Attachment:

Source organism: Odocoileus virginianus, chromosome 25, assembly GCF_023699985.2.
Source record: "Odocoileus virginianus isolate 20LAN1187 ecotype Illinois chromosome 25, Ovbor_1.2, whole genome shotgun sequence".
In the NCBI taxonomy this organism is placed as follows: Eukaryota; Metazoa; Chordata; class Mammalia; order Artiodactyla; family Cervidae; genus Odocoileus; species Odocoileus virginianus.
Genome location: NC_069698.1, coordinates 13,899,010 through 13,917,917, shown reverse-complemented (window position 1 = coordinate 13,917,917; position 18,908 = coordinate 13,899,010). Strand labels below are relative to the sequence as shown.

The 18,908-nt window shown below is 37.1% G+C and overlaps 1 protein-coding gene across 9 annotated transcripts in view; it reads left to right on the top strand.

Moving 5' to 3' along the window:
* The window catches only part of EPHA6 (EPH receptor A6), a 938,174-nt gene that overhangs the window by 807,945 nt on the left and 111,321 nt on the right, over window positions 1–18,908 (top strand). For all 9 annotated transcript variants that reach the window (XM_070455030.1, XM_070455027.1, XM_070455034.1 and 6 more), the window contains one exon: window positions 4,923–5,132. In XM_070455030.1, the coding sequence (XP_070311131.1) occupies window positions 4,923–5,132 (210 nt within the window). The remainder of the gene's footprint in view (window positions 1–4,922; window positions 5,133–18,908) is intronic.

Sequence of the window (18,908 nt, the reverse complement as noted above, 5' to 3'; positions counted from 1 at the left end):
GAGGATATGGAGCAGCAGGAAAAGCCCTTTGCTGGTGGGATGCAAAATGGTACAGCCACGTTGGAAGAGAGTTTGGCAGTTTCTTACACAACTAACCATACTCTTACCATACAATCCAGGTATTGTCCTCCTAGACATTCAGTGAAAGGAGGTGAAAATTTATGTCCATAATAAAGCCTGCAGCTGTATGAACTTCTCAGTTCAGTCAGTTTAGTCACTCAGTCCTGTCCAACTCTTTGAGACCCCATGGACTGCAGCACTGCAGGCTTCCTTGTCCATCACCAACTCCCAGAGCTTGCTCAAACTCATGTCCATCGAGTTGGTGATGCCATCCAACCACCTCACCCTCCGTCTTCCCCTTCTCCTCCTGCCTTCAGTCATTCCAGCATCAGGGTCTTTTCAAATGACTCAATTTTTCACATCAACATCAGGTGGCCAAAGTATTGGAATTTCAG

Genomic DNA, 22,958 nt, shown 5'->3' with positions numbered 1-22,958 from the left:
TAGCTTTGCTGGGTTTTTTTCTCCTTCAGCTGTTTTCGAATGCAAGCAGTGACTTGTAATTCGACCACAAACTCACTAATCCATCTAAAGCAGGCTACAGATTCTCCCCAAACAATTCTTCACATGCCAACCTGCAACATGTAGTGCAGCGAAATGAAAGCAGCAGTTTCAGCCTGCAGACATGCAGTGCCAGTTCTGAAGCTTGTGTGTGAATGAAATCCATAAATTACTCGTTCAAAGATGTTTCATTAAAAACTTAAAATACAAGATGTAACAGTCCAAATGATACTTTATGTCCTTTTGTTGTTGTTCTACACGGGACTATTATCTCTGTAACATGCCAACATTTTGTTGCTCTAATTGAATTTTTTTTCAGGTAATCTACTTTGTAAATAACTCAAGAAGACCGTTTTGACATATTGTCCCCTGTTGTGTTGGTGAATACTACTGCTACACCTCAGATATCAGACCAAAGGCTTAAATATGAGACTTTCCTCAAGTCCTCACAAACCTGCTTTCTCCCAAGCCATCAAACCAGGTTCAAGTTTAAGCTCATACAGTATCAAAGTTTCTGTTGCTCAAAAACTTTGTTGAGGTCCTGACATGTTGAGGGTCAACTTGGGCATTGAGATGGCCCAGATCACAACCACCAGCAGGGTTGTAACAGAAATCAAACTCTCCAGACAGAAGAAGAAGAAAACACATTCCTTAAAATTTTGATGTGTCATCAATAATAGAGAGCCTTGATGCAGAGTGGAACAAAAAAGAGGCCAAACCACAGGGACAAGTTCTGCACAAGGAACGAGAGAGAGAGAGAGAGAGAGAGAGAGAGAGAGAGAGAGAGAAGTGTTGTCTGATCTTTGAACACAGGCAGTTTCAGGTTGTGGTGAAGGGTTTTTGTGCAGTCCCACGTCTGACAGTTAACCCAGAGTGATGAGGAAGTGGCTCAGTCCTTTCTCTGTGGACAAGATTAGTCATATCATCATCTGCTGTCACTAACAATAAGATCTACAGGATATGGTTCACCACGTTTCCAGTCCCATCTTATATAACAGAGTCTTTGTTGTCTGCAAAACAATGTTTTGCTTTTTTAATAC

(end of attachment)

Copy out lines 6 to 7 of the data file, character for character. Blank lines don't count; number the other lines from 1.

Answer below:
Moving 5' to 3' along the window:
* The window catches only part of EPHA6 (EPH receptor A6), a 938,174-nt gene that overhangs the window by 807,945 nt on the left and 111,321 nt on the right, over window positions 1–18,908 (top strand). For all 9 annotated transcript variants that reach the window (XM_070455030.1, XM_070455027.1, XM_070455034.1 and 6 more), the window contains one exon: window positions 4,923–5,132. In XM_070455030.1, the coding sequence (XP_070311131.1) occupies window positions 4,923–5,132 (210 nt within the window). The remainder of the gene's footprint in view (window positions 1–4,922; window positions 5,133–18,908) is intronic.